In compounding the polyvinyl chloride formulation, the resin is heated to a temperature of about 140°-150° F. This processing temperature often may be reached simply by charging the resin at room temperature to a high intensity mixer and depending upon the frictional heat developed within the mixer to raise the batch temperature to the 140°-150° F. range. Thereafter, a warm plasticizer, at about 90° F., is added and mixed into with the resin. The phthalate ester is easier to mix than trimellitate and thus for processing reasons, as well as for the reasons advanced previously, it is desirable that the aromatic acid ester plasticizer systems contain 80%, 90% or even 100% phthalic acid ester. On the other hand, it will sometimes be advantageous to incorporate some trimellitate ester into the plasticizer system, albeit that this will add to the cost of the final product. For example, a minor amount of trimellitate will provide a "safety factor" for the extrusion and coating procedure in the event the temperature profile deviates from the design specification. The trimellitate ester, if employed, should be added in an amount of 1-20 weight percent of the aromatic acid ester plasticizer system and more preferably, in an amount of about 1-10 weight percent. A suitable plasticizer system in accordance with this embodiment of the invention, is one containing about 90% phthalic acid ester and about 10% trimellitate ester. The trimellitates so employed can be any of those commonly used in polyvinyl chloride processing and normally will take the form of trialkyl trimellitate esters in which each alkyl group contains at least seven carbon atoms. Such esters include trioctyl trimellitate, triisooctyl trimellitate, N-octyl, N-decyl trimellitate and triisononyl trimellitate. The plasticizer normally is added in the amount of about 44-55 phr based upon the polyvinyl chloride resin. In a specific embodiment of the invention, the aromatic acid ester plasticizer is mixed with the epoxidized vegetable oil and the resulting blend then added to the resin. The epoxidized vegetable oil, preferably epoxidized soya oil, is used in an amount within the range of 2-10 phr.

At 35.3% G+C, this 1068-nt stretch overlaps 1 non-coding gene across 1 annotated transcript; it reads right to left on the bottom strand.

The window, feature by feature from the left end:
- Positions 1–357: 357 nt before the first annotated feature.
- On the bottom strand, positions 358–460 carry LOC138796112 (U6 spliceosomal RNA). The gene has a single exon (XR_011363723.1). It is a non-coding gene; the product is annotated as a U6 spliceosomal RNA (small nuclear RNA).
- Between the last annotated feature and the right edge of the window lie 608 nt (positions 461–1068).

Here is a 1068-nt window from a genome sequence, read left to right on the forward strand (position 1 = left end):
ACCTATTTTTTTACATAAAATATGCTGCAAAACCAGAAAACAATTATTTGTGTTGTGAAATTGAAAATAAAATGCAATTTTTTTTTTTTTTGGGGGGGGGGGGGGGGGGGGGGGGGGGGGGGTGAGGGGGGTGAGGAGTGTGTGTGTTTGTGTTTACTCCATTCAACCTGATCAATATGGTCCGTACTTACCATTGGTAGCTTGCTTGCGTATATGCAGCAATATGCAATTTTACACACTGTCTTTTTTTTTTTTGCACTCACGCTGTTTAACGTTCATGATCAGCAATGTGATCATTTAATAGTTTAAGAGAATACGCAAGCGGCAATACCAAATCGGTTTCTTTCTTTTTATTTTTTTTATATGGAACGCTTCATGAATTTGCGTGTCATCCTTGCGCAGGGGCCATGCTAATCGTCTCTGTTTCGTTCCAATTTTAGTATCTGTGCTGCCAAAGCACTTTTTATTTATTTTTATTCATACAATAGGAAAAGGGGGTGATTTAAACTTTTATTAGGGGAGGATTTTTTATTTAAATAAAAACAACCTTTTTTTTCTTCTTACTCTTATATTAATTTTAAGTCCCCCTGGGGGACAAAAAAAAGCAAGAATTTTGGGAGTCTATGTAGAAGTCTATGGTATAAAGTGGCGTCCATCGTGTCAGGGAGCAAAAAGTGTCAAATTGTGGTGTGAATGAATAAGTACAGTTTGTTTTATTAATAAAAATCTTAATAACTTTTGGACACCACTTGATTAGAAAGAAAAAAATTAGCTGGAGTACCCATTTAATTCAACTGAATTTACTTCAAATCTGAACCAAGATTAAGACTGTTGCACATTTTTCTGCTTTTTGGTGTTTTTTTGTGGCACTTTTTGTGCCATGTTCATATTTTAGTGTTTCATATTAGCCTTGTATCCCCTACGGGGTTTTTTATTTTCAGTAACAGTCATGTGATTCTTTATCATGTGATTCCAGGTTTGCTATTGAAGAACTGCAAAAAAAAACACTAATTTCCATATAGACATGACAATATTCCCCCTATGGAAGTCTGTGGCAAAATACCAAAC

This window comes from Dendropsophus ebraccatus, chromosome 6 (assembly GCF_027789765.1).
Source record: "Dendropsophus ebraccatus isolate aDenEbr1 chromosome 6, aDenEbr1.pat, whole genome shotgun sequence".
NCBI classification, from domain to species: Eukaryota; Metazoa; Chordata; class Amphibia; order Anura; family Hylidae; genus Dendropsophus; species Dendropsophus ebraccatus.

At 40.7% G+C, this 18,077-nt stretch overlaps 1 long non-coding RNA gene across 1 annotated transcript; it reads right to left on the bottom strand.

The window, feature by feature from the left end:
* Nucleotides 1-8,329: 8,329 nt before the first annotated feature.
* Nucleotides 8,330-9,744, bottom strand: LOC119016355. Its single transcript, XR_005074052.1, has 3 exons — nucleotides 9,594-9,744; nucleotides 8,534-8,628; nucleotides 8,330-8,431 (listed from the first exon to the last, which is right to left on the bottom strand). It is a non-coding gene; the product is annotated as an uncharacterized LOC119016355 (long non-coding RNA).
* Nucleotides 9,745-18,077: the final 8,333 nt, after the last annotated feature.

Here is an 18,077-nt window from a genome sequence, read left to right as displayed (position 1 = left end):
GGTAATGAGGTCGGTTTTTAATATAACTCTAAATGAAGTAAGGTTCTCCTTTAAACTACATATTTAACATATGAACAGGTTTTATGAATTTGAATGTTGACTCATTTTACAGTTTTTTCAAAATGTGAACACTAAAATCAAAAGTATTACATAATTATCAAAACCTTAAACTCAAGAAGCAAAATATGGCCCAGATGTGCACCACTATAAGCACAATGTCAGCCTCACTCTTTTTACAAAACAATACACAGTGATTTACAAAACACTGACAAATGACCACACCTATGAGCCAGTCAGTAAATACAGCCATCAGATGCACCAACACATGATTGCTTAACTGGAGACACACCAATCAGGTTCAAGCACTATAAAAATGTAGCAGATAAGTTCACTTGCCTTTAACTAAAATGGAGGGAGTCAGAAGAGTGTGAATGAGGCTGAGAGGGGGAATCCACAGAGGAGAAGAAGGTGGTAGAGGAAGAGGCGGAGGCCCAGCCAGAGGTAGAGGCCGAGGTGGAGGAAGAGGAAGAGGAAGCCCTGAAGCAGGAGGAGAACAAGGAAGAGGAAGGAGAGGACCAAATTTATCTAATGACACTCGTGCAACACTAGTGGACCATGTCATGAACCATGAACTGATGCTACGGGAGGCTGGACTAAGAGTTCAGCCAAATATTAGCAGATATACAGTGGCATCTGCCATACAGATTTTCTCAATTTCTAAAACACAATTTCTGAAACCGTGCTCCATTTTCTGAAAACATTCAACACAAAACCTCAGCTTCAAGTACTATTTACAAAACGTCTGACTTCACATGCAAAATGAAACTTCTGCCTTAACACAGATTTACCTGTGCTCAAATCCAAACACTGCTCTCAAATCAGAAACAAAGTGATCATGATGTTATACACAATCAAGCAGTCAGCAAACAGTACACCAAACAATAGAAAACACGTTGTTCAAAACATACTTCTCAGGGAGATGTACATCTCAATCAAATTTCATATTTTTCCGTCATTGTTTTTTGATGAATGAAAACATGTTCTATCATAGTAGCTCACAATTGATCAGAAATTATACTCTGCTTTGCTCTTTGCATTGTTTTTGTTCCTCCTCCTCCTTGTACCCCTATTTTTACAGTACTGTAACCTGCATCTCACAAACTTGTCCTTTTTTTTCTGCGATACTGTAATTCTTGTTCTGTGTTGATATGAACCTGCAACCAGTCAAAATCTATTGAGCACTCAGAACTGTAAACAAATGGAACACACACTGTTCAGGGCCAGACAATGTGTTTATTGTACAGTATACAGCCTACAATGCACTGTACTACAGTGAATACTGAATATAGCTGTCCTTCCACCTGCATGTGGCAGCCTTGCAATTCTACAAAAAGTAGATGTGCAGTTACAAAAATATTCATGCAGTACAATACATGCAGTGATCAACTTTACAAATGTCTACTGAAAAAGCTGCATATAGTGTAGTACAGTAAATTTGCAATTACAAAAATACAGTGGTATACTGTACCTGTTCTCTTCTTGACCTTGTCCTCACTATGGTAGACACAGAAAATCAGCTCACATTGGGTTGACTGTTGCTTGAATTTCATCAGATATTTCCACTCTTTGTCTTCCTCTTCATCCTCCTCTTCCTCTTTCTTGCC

After addition of the plasticizer, a stabilizer such as dibasic lead phthalate is added in an amount normally within the range of about 5-8 phr. Other stabilizers such as barium, cadmium soaps and liquids may also be used. Such stabilizers are well known to those skilled in the art. Thereafter, a filler, if one is employed, is added to the formulation. Any suitable filler, which typically functions as an extender and also to impart opacity to the formulation, may be used. A suitable filler is a mixture of clay and calcium carbonate which is added in amounts normally within the range of about 10-30 phr. Subsequent to addition of the filler, a lubricant usually will be added in order to facilitate the extrusion procedure. Suitable lubricants include fatty acids and soaps and esters of fatty acids and normally will be used in amounts of about 1.0 phr or less. A typical lubricant is stearic acid added in an amount of 0.5 phr. The bisphenol A may be added to the formulation at any point in the compounding procedure. Normally, it will be added with the charging of the resin to the mixer, added to the plasticizer when it is charged to the mixer, or added to the lubricant when it is applied to the formulation.